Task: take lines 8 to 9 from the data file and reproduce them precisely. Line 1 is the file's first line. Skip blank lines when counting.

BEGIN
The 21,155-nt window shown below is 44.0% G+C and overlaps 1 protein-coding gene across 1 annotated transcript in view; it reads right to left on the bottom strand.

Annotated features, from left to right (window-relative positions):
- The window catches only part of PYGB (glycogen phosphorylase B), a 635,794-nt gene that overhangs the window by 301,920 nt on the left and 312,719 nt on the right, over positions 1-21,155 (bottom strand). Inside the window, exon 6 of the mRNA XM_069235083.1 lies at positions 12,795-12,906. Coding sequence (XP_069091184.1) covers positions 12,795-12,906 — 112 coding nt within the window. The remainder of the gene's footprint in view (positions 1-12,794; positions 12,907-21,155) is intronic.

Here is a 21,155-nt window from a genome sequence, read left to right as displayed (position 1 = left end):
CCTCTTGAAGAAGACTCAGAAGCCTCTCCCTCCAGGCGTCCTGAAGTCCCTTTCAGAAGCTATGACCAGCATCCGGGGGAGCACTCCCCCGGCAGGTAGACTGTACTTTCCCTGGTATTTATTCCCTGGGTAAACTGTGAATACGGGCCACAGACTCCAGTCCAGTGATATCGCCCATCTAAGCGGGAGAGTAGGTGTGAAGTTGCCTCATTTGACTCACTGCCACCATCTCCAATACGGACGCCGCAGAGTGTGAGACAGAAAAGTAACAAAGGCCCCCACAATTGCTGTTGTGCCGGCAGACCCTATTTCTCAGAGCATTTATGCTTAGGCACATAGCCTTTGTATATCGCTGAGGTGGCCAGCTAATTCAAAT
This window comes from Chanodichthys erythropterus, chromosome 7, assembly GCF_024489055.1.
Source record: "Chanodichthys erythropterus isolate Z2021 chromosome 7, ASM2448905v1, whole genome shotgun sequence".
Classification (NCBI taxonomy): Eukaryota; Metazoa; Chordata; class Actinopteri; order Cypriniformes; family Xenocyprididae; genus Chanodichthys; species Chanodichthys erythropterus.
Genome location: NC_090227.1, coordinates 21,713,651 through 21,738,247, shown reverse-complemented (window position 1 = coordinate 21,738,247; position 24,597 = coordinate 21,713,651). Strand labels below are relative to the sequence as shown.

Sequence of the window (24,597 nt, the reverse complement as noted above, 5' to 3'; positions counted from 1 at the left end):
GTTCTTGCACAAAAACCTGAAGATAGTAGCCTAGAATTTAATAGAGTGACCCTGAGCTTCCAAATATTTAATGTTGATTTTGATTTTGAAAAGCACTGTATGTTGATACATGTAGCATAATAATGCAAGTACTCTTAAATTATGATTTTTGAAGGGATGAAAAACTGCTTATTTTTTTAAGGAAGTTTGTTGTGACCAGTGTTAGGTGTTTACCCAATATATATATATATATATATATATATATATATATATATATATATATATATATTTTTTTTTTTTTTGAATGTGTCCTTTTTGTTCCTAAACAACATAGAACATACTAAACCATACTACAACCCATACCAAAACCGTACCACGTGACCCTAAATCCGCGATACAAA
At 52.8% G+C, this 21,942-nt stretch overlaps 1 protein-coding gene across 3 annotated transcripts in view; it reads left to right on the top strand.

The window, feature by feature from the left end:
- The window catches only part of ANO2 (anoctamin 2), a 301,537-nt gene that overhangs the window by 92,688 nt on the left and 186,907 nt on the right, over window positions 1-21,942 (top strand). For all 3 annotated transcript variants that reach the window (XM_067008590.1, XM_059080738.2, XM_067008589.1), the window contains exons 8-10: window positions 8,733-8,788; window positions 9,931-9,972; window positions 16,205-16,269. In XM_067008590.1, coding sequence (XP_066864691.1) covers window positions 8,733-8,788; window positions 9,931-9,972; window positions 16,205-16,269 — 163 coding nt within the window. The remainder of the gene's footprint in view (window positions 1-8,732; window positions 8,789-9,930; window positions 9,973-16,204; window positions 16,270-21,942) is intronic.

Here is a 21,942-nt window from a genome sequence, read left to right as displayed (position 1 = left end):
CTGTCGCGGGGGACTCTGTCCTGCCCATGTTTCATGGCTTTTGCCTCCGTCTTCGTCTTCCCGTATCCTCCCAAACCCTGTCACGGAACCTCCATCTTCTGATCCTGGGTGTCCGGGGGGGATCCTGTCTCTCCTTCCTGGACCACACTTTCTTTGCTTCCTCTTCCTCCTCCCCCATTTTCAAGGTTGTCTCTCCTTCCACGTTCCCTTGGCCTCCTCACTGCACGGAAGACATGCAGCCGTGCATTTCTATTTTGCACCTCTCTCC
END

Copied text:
Classification (NCBI taxonomy): Eukaryota; Metazoa; Chordata; class Actinopteri; order Cypriniformes; family Xenocyprididae; genus Chanodichthys; species Chanodichthys erythropterus.
Genome location: NC_090227.1, coordinates 21,713,651 through 21,738,247, shown reverse-complemented (window position 1 = coordinate 21,738,247; position 24,597 = coordinate 21,713,651). Strand labels below are relative to the sequence as shown.